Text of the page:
1. hello, currently im studying the exponential and logarithmic differentiation and integration, and i came across this, and strangely enough i cant finish approaching it, though im on the right track, can anyone help me differentiate this please? thank you

2.

3. Originally Posted by Heinsbergrelatz
hello, currently im studying the exponential and logarithmic differentiation and integration, and i came across this, and strangely enough i cant finish approaching it, though im on the right track, can anyone help me differentiate this please? thank you

use the chain rule

4. yes i know you have to use the chain rule, after doing:

but somehow, i cant get the correct answer..

5. you just need to differentiate to complete the chain.

6. but if we only differentiate that, we are completely ignoring the differentiating rule of the natural log function?

7. you need to differentiate that in conjunction with the differentiation of the natural log function. Remember, h(x)=(f(g(x)) : h'(x)=f'(g(x))g'(x)dx

8. yes i remeber, but the rule in my book says,

in general;
where is a function of

9. it's the same thing as what I wrote. u is a function, in this case . now differentiate it.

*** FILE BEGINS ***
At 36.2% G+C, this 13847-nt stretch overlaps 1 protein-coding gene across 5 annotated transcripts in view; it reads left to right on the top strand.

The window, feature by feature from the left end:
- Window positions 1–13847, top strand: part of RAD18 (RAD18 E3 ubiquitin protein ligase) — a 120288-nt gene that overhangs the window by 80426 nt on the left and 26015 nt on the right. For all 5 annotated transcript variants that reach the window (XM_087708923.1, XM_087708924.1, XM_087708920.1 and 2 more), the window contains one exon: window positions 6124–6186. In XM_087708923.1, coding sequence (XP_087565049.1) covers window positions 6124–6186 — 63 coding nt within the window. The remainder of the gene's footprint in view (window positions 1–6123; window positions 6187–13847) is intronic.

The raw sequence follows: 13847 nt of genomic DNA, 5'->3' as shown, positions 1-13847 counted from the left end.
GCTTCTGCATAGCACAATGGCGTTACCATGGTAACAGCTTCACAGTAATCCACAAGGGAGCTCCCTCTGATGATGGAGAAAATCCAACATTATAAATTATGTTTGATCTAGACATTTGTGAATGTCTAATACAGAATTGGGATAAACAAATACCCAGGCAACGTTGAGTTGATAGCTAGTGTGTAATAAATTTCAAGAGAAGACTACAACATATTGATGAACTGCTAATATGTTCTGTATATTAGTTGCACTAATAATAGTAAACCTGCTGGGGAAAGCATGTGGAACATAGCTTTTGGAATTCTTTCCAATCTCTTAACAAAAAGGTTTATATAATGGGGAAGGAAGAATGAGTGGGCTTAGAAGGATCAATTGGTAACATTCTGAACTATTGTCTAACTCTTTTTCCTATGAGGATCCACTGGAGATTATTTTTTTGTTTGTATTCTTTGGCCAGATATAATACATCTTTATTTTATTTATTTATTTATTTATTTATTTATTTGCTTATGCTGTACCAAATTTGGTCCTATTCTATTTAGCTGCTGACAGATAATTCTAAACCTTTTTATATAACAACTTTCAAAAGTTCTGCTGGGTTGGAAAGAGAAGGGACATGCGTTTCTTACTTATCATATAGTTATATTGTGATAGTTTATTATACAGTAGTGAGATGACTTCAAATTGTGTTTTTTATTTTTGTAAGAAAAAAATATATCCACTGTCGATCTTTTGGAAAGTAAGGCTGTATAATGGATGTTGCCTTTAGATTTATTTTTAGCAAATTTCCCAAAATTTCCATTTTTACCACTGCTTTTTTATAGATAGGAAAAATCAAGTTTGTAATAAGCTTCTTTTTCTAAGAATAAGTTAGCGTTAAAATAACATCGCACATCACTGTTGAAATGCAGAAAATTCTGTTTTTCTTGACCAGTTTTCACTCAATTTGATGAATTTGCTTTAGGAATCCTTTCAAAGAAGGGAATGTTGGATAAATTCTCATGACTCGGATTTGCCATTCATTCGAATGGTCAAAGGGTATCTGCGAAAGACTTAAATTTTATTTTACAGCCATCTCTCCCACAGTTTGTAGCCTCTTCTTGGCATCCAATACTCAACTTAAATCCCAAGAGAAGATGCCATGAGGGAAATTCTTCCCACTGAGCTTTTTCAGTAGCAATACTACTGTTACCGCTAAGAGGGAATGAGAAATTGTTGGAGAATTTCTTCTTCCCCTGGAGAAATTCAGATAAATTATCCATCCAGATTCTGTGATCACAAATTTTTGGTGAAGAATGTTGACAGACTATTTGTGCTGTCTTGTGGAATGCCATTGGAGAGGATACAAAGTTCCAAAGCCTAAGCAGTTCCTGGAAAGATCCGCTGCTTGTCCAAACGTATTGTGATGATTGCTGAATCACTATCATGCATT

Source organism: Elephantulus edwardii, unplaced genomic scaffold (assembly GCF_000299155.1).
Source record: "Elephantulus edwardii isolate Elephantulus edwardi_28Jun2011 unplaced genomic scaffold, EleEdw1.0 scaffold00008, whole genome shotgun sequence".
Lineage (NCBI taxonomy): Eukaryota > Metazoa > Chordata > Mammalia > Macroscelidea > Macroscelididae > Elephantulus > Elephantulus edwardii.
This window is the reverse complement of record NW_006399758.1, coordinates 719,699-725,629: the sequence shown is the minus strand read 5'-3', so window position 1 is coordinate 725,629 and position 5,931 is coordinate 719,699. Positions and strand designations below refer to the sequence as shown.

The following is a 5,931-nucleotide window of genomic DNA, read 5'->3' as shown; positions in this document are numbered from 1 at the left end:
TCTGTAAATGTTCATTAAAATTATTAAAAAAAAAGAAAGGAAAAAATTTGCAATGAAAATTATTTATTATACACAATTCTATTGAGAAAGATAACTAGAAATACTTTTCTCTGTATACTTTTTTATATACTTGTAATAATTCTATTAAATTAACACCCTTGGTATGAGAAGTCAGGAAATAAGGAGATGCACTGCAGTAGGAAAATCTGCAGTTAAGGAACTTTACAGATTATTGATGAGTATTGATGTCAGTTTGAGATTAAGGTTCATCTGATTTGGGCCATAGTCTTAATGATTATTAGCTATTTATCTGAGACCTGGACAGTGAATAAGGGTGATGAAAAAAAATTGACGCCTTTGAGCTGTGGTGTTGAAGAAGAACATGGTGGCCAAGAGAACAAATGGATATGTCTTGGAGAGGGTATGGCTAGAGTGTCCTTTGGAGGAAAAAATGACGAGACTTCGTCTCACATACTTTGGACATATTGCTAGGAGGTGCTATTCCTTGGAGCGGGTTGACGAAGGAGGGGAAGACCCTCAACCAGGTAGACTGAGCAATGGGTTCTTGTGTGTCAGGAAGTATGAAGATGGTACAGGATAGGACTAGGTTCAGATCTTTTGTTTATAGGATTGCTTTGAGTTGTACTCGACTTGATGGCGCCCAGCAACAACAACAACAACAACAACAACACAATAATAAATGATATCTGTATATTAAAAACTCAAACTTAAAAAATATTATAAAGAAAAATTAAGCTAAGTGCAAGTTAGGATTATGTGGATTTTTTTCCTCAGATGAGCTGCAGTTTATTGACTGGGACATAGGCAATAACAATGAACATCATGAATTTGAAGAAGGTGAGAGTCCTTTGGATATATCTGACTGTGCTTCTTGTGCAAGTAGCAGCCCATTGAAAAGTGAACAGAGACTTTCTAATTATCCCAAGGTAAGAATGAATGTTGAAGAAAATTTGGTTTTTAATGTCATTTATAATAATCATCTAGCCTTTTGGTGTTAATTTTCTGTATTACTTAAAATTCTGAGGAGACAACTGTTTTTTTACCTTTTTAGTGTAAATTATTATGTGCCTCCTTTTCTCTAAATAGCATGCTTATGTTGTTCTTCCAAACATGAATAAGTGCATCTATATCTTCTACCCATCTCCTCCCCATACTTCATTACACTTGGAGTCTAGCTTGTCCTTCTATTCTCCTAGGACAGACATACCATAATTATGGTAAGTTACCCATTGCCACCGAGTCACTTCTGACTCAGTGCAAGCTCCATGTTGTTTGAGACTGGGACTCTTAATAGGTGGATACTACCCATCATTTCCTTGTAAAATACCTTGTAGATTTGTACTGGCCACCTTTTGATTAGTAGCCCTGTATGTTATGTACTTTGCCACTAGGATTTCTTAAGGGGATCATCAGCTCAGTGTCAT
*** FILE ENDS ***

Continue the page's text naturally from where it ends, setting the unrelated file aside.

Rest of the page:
10. but how about the ?

11. you have that, and you multiply it with to complete the chain rule. That's all. and for u, chances are the quotient rule would be a good place to start.

12. Originally Posted by Heinsbergrelatz
yes i remeber, but the rule in my book says,

in general;
where is a function of
the end products in the first two differentiations are missing a 'dx' at the end. That could be the source of some of your confusion.

13. ok i get the procedure now, thank you,

o yes, by the way, does it matter in this case substantially without the "dx"?
and also what does this "dx" denote exactly?

14. dx is, probably oversimplifying, the derivative of x, or rather, the change of x. In most cases it's useful when dealing with x's that are functions of other variables, as a reminder to take the derivative, using the chain rule, until you are down to the most isolated variable.

15. oh i see, well thank you for the help,i appreciate it

 Bookmarks
##### Bookmarks
 Posting Permissions
 You may not post new threads You may not post replies You may not post attachments You may not edit your posts   BB code is On Smilies are On [IMG] code is On [VIDEO] code is On HTML code is Off Trackbacks are Off Pingbacks are Off Refbacks are On Terms of Use Agreement